In the structures 100 and 120, even though each of the panels 102, 104, 106, 122, 124, 126 and 128 is illustrated as having four sides, this is merely for illustrative purposes and each panel can have any number of sides and can assume any shape and size.
The principles illustrated in FIGS. 6-8 provide for the easy assembly and disassembly of the structures, and provide the user with the flexibility to create different configurations. For example, the configurations shown in FIGS. 7 and 8 can be conveniently and quickly assembled by inserting certain panels through elongated openings in other panels. To disassemble these structures 100, 120, the panels can be quickly and conveniently removed and separated, and stacked for folding and collapsing. In addition, a variety of panels having different shapes and sizes can be provided and sold in a package, so that the user can create a structure having as many different panels, each panel having any desired shape and/or size, as desired. In this regard, although the panels 102, 124 and 128 in FIGS. 6-8 are shown as having no elongated openings, it is possible to provide all the panels with elongated openings (such as illustrated in FIG. 10 below) so that the user can use any panel he or she wishes in the creation and assembly of a structure having a configuration of his or her choice. As a result, the principles of the present invention can be used to provide a wide variety of structures, including but not limited to play structures, tents, shelters, partitions, cabanas, and containers.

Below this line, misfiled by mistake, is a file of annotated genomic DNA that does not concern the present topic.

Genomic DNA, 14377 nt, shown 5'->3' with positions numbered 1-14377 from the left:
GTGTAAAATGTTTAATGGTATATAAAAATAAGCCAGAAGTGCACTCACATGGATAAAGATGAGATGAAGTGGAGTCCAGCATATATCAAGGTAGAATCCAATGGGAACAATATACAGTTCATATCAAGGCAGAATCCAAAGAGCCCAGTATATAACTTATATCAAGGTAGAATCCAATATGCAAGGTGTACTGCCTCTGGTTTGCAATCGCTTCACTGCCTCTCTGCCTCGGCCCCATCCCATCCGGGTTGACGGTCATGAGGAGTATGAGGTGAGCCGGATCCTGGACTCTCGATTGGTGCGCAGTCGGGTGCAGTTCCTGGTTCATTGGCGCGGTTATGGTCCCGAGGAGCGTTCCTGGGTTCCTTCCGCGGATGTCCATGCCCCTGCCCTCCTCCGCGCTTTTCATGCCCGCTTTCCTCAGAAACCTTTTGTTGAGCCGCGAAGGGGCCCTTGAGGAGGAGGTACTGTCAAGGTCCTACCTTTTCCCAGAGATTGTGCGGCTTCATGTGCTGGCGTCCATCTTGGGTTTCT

Another benefit provided by the principles of FIGS. 6-8 is that the joints created by inserting a panel through an elongated opening in an adjacent panel can be rather stable even though these joints are removable. For example, the structure 120 in FIG. 8 is very stable because each panel is supported (albeit in a removable manner) at opposing ends or sides by an adjacent panel.